Lebanon s top Christian cleric urged Lebanese leaders to stop delaying talks on forming a government in a scathing Sunday sermon in which he blamed them for the country s financial crisis and political deadlock. Patriarch Bechara Boutros Al-Rai, leader of the Maronite church, was speaking a day after demonstrators marched through Beirut to mark the first anniversary of a protest movement which erupted last October against corruption and mismanagement. In the year since, Lebanon s problems have been compounded by the coronavirus pandemic and a devastating explosion in Beirut in August. "Take your hands off the government and liberate it. You are responsible for the crime of plunging the country into total paralysis in addition to the implications of the corona pandemic," the patriarch said in his sermon. His remarks came after two main Christian parties, the Free Patriotic Movement (FPM) and Lebanese Forces, said this week they would not back the nomination of former Prime Minister Saad al-Hariri to lead a new government to tackle the deep economic crisis, further complicating efforts to agree a new premier. "The responsibility and accountability is collective. Who among you officials has the leisure of time to delay consultations to form a government?" he said. "No one is innocent of Lebanon s (financial) bleeding." In another Sunday sermon, Greek Orthodox Archbishop Elias Audi also lambasted the political elite. "The number of ministries and the names of ministers and quotas is still more important (to politicians) than the fate of Lebanon and the Lebanese," he said. "Return to your conscience, leaders ... be humble and listen to the pain of your people." Hariri, who quit as prime minister last October in the face of the nationwide protests, has said he is ready to lead a government to implement reforms proposed by France as a way to unlock badly needed international aid. Parliamentary consultations to name a new prime minister were due to be held last Thursday, but President Michel Aoun postponed the discussions after receiving requests for a delay from some parliamentary blocs.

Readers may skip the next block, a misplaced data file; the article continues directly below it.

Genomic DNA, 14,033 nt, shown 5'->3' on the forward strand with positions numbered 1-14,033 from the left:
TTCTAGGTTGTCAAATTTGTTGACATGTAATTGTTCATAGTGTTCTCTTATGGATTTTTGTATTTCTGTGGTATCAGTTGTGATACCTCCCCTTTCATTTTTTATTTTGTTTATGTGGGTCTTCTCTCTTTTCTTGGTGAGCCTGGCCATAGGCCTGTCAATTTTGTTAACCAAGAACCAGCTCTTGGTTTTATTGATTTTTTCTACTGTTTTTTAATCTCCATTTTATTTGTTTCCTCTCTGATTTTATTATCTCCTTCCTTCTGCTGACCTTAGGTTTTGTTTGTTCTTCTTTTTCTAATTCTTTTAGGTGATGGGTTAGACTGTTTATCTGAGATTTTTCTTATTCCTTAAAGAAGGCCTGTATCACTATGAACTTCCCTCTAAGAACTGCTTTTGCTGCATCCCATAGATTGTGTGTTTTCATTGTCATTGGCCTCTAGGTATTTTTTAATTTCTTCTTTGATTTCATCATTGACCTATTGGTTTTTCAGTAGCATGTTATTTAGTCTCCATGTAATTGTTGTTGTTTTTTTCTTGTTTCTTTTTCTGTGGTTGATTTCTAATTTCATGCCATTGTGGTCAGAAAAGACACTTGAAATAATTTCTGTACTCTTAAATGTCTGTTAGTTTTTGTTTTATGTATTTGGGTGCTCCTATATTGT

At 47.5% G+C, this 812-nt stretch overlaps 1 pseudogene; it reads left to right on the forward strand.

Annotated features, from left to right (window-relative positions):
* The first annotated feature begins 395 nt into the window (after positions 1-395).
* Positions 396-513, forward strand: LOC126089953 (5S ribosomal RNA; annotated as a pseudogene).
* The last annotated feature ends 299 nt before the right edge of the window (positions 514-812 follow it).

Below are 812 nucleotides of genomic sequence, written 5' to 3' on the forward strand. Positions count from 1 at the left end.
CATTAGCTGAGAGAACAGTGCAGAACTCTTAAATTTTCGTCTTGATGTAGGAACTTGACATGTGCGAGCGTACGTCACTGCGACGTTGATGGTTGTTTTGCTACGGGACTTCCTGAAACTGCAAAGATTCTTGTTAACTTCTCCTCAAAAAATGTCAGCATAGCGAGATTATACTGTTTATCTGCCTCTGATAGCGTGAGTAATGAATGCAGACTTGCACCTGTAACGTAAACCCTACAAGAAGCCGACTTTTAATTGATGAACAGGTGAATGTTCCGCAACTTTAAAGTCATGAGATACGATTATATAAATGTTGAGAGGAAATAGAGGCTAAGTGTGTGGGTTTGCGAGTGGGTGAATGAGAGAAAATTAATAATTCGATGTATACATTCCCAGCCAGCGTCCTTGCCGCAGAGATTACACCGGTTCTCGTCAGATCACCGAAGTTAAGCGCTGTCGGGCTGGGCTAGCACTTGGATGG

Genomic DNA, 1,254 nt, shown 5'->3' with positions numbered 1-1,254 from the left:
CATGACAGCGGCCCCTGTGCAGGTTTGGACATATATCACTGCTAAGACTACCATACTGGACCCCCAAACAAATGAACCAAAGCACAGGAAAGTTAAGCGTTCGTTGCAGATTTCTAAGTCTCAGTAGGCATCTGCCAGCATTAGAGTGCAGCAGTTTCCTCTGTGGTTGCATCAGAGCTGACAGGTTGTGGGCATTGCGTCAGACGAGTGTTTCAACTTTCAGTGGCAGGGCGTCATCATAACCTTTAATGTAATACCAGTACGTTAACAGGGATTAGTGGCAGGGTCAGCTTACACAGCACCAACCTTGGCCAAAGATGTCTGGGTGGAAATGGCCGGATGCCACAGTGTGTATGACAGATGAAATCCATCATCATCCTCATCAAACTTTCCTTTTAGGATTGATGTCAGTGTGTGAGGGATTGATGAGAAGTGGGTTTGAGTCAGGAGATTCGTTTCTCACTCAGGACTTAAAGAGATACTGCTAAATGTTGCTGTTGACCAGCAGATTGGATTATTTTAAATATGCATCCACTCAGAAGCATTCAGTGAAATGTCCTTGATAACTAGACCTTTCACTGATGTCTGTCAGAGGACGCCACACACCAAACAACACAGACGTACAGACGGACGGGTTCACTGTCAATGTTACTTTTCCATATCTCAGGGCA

ANKARA (Reuters) – Turkey’s military exports to its ally Azerbaijan have risen six-fold this year, with sales of drones and other military equipment rising to US$77 million last month alone before fighting broke out over the Nagorno-Karabakh region, according to exports data. The figures compiled by the Turkish Exporters’ Assembly, which groups more than 95,000 exporting companies in 61 sectors, show Azerbaijan bought US$123 million in defence and aviation equipment from Turkey in the first nine months of 2020. Most of the purchases of drones, rocket launchers, ammunition and other weapons arrived were after July, when border clashes between Armenian and Azeri forces prompted Turkey and Azerbaijan to conduct joint military exercises. Sales jumped from US$278,880 in the month of July to US$36 million in the month of August, and US$77.1 million in just September, the data showed. Military sales to Azerbaijan in the first nine months of 2019 totalled US$20.7 million. Fighting between Azeri and ethnic Armenian forces broke out on September 27 over Nagorno-Karabakh, a mountain enclave which is recognised internationally as part of Azerbaijan but is governed and populated by ethnic Armenians. “Azerbaijan clearly turned to Turkey for help … and wasted no time realising that the threat would grow,” said Istanbul-based defence analyst Turan Oguz. “Ankara is very determined in providing Baku with its needs,” he said. “The strong defence cooperation between Azerbaijan and Turkey is getting stronger by the day.” Turkish President Tayyip Erdogan has backed Azerbaijan and said Armenians must withdraw from Nagorno-Karabakh. Ankara, which wants a role in ceasefire talks, says it is not directly involved in the fighting. But Azeri officials have touted their use of Turkish armed drones, which have spearheaded Ankara’s military operations in Syria, Iraq and Libya. The surge in arms sales reflects Turkey’s growing cross-border influence in the region, and is one measure of how quickly Azerbaijan embraced Ankara before the flare-up of the decades-old conflict over Nagorno-Karabakh. MILITARY MIGHT Asked about the data, a Turkish defence ministry representative referred to statements by Minister Hulusi Akar, who said late last month Turkey will support Azerbaijan “with all our means.” Russia has long been the chief weapons supplier to both Azerbaijan and Armenia, with which it has a defence pact. Armenian Prime Minister Nikol Pashinyan told Reuters on Tuesday that only a change in Turkey’s stance could prompt Azeris to halt military action in Nagorno-Karabakh, but he gave no indication he saw any sign of a shift. In September, Azerbaijan jumped to the top of the list of Turkish arms buyers, followed by Oman and the United States with US$63 million each, the exports data shows. Authorities in Turkey say the country has become the world’s fourth largest drone producer since Erdogan increased domestic production to reduce reliance on Western arms. Oguz, the analyst, said drones being used in Nagorno-Karabakh included the Bayraktar TB2, produced by a company launched by Selcuk Bayraktar, an aerospace engineer who in 2016 married Erdogan’s daughter. Turkish-made smart ammunition is also apparent in battlefield videos released by Azerbaijan’s defence ministry, Oguz said.